At first take with supposedly all votes counted, businesswoman Sheila Cherfilus-McCormick looks to have secured the party nomination by just 31 votes. A later count then put Broward County Commissioner Dale Holness on top by an even smaller 12-vote margin. Expect this one to be in the courts long before a Democratic nominee is finally settled upon.

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Q3 FEC Senate Cash Updates

By Jim Ellis

Oct. 22, 2021 — The 3rd Quarter campaign finance summaries and reports are now publicly available at the Federal Election Commission website, and we have the recap for the key competitive Senate races in this Update. As typical for political campaigns since the latter part of the previous decade, the dollar figures are again astronomical.

The amounts are in hundreds of thousands, and COH refers to the candidates’ total cash-on-hand figures since the 2022 election cycle began. The Daily Kos Election website statisticians calculated the 3rd Quarter dollar amounts.

Alaska

CANDIDATE 3rd QTR RAISED (,000) TOTAL COH (,000)
Murkowski $1,062 $3,244
Tshibaka $460 $294

Sen. Lisa Murkowski and former State Administration Director Kelly Tshibaka are the only two candidates who filed disclosure reports. Despite an endorsement from former President Donald Trump, the Tshibaka financial figures are less than expected. With Alaska’s new top four primary system, the early money is rather irrelevant since four candidates, including Sen. Murkowski and Ms. Tshibaka, will advance into the general election.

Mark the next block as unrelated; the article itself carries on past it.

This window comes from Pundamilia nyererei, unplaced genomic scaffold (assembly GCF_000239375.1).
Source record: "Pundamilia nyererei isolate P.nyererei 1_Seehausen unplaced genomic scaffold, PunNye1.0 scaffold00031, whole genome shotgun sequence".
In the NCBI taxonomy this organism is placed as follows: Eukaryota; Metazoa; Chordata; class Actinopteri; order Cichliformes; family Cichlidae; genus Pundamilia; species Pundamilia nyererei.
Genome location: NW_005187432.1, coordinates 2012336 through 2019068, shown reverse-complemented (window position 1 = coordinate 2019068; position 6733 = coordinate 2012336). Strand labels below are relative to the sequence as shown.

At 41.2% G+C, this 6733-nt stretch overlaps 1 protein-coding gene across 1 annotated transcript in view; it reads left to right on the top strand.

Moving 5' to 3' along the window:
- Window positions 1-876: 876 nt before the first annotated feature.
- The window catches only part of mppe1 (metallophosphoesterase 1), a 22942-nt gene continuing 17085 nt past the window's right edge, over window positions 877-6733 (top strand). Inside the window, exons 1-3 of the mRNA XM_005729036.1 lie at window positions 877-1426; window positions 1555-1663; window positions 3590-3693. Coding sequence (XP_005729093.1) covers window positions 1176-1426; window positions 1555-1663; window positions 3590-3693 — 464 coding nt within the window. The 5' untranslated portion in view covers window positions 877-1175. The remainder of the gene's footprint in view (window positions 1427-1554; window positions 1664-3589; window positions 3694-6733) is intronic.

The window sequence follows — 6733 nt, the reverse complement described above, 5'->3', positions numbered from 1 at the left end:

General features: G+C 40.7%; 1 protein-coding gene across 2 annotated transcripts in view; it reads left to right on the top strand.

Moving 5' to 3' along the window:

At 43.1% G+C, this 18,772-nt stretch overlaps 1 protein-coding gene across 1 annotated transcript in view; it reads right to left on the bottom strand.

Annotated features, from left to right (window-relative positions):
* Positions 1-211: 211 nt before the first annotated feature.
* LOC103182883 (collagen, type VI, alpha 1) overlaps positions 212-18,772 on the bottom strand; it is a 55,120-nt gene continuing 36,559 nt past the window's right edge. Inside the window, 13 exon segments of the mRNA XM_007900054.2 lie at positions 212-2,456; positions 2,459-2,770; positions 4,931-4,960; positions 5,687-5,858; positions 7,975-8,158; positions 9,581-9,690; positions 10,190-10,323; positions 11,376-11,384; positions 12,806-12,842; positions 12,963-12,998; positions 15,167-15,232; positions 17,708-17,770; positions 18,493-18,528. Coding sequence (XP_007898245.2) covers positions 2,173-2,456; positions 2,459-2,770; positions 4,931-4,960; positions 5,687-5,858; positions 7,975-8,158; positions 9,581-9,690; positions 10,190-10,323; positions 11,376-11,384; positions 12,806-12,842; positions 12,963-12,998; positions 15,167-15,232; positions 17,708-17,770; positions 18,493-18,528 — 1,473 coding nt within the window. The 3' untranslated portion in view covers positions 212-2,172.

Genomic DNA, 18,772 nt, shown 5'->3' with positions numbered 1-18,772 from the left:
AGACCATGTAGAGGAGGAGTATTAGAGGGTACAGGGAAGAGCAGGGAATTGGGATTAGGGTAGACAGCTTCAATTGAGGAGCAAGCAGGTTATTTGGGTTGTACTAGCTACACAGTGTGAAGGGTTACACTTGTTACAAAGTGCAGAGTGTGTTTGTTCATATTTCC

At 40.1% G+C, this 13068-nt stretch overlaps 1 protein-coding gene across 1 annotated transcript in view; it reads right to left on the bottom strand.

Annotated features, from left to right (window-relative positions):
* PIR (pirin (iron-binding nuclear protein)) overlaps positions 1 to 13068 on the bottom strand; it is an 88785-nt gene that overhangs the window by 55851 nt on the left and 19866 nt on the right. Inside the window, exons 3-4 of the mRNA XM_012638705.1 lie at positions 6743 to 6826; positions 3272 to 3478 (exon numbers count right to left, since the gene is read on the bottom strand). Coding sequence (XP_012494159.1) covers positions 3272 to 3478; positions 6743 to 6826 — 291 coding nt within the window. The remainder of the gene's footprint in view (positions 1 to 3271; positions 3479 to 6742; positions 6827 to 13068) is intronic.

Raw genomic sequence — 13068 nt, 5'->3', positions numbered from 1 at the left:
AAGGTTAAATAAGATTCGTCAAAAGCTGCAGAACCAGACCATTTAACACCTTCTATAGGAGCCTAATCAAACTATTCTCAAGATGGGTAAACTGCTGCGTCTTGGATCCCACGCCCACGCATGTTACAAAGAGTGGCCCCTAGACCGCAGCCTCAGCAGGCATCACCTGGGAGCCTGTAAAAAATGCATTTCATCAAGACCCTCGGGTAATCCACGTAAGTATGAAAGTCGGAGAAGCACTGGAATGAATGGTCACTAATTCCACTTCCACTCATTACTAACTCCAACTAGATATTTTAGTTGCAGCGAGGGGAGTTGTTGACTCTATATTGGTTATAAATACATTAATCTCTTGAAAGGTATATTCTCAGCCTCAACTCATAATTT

Arizona

CANDIDATE 3rd QTR RAISED (,000) TOTAL COH (,000)
Kelly $7,217 $13,001
Masters $1,008 $864
Brnovich $559 $515
Lamon $133 $3,606

Sen. Mark Kelly continues to be one of the most prolific fundraisers of all Senate candidates. His huge $13.1 million cash-on-hand figure is topped only by Majority Leader Chuck Schumer’s $31.8 million, and Sens. Raphael Warnock’s (D-GA) $17.2 million and John Thune’s (R-SD) $14.8 million. Candidate Blake Masters is rumored to be benefiting from an outside $10 million Super PAC that billionaire Peter Thiel funds. Candidate Jim Lamon self-funded most of his $3 million-plus cash-on-hand total.


Florida

CANDIDATE 3rd QTR RAISED (,000) TOTAL COH (,000)
Demings $8,351 $5,967
Rubio $5,928 $9,612

Sen. Marco Rubio had a very strong fundraising quarter, but so did his opponent, Rep. Val Demings. Both have large war chests, but each has already spent millions to achieve these totals. Both candidates will advance into a competitive and expensive general election campaign in the Sunshine State.


Georgia

CANDIDATE 3rd QTR RAISED (,000) TOTAL COH (,000)
Warnock $9,432 $17,217
Walker $3,764 $2,477
Black $564 $928

Sen. Raphael Warnock raised more money in the quarter than any Senate candidate and already has a huge war chest. Herschel Walker’s first fundraising quarter as a candidate, and a partial one at that, has to be considered highly successful, but his resources pale in comparison to the incumbent’s dollar raising machine.


Iowa

CANDIDATE 3rd QTR RAISED (,000) TOTAL COH (,000)
Finkenauer $1,019 $598
Grassley $814 $3,064

Sen. Chuck Grassley announced his intention to seek re-election just a week before the third-period fundraising cycle ended. While he didn’t raise as much as his present chief opponent during the third quarter, former US Rep. Abby Finkenauer, his resource total is substantially better than hers and sets him in strong position to launch a massive fundraising effort.